as for the why; trial accounts cannot train the [racial] industrial skill required to fly t1 haulers but they can do the career agent missions which give them as reward. they littterally cannot fly them to market. as for the buyers, it wouldnt suprise me if they are buying in bulk and have a higher valuation of their own time than you do.

Unknown said...

You asked a question, we answered. While your current day-to-day operations may be arbitrage, you did make money in WoW by preparing for future changes. If you know the uses for certain products, you can do the same in Eve.

For example, if you know what kinds of ships are used (and destroyed) in the yearly Hulkageddon events, you might make money by stockpiling ships before the event and unloading them to the market after the prices spike.

Nitpicker said...

Even if you make your money doing industry, you might need that one Badger for some fun. Or to complete that last mission to have X standing and your combat agents all don't like you right now. Or sentimental reasons, of course ;)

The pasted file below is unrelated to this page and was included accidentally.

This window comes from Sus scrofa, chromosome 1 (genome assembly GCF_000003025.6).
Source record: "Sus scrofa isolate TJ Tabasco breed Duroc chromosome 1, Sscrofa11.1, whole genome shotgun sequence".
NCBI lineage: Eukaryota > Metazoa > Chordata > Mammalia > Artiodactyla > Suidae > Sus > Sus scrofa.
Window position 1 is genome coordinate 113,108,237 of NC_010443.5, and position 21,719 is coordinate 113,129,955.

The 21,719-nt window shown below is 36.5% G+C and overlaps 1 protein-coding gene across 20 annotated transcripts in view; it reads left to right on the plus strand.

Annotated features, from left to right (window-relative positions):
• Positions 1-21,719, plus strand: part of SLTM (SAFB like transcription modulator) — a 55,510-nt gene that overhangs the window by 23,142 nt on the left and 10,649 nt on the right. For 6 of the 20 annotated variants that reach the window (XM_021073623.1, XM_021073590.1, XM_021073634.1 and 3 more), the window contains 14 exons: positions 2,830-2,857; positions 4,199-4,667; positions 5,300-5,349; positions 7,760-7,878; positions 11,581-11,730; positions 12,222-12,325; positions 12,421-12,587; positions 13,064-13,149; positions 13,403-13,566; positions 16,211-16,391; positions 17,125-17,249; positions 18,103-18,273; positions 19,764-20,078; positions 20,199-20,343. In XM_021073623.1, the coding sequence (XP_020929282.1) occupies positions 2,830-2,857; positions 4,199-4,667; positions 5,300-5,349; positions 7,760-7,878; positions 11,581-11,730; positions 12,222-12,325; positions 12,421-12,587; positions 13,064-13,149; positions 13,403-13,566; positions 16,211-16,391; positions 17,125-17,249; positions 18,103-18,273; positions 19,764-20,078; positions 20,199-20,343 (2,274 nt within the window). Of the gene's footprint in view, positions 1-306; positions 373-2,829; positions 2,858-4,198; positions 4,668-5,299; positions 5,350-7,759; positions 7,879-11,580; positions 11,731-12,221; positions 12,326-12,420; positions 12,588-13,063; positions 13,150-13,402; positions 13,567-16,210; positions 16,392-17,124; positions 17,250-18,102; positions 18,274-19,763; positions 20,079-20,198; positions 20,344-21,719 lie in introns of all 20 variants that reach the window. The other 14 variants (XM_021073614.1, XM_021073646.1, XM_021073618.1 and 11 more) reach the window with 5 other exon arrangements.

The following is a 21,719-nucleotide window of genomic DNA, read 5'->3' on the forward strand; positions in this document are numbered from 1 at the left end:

Many EVE players I know (in High Sec)"grind" their ISK to afford their monthly Plex at the start of a month and then go on to do what they find fun to do, often just breaking even or even losing some ISK in the rest of that month.

Of course, if you get all your fun out of making ISK - more power to you ;)

Steel H. said...

You seem to have trouble understanding the value of distance, time, and convenience in EVE, despite until now you have made money exactly from it. Hell, it's actually the same as in real life - importers, transporters, storage, supermarkets, etc.